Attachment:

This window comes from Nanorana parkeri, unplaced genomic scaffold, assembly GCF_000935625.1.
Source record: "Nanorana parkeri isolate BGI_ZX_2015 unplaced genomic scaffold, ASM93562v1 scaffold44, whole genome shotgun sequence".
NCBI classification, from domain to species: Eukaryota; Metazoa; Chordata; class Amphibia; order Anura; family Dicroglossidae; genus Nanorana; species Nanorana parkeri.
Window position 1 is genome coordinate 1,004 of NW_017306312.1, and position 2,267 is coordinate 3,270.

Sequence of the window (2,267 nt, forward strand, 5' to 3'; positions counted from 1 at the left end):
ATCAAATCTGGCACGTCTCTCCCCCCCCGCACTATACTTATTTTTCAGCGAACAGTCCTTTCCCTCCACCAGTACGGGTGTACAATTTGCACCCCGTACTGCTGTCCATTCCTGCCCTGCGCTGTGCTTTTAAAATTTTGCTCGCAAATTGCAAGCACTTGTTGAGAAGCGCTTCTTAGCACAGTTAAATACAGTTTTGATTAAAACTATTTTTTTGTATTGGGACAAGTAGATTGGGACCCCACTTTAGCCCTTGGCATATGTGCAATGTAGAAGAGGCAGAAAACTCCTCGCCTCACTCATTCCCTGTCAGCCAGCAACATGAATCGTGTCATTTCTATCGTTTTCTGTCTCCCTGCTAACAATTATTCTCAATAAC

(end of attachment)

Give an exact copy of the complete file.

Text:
This window comes from Nanorana parkeri, unplaced genomic scaffold, assembly GCF_000935625.1.
Source record: "Nanorana parkeri isolate BGI_ZX_2015 unplaced genomic scaffold, ASM93562v1 scaffold44, whole genome shotgun sequence".
NCBI classification, from domain to species: Eukaryota; Metazoa; Chordata; class Amphibia; order Anura; family Dicroglossidae; genus Nanorana; species Nanorana parkeri.
Window position 1 is genome coordinate 1,004 of NW_017306312.1, and position 2,267 is coordinate 3,270.

Sequence of the window (2,267 nt, forward strand, 5' to 3'; positions counted from 1 at the left end):
ATCAAATCTGGCACGTCTCTCCCCCCCCGCACTATACTTATTTTTCAGCGAACAGTCCTTTCCCTCCACCAGTACGGGTGTACAATTTGCACCCCGTACTGCTGTCCATTCCTGCCCTGCGCTGTGCTTTTAAAATTTTGCTCGCAAATTGCAAGCACTTGTTGAGAAGCGCTTCTTAGCACAGTTAAATACAGTTTTGATTAAAACTATTTTTTTGTATTGGGACAAGTAGATTGGGACCCCACTTTAGCCCTTGGCATATGTGCAATGTAGAAGAGGCAGAAAACTCCTCGCCTCACTCATTCCCTGTCAGCCAGCAACATGAATCGTGTCATTTCTATCGTTTTCTGTCTCCCTGCTAACAATTATTCTCAATAAC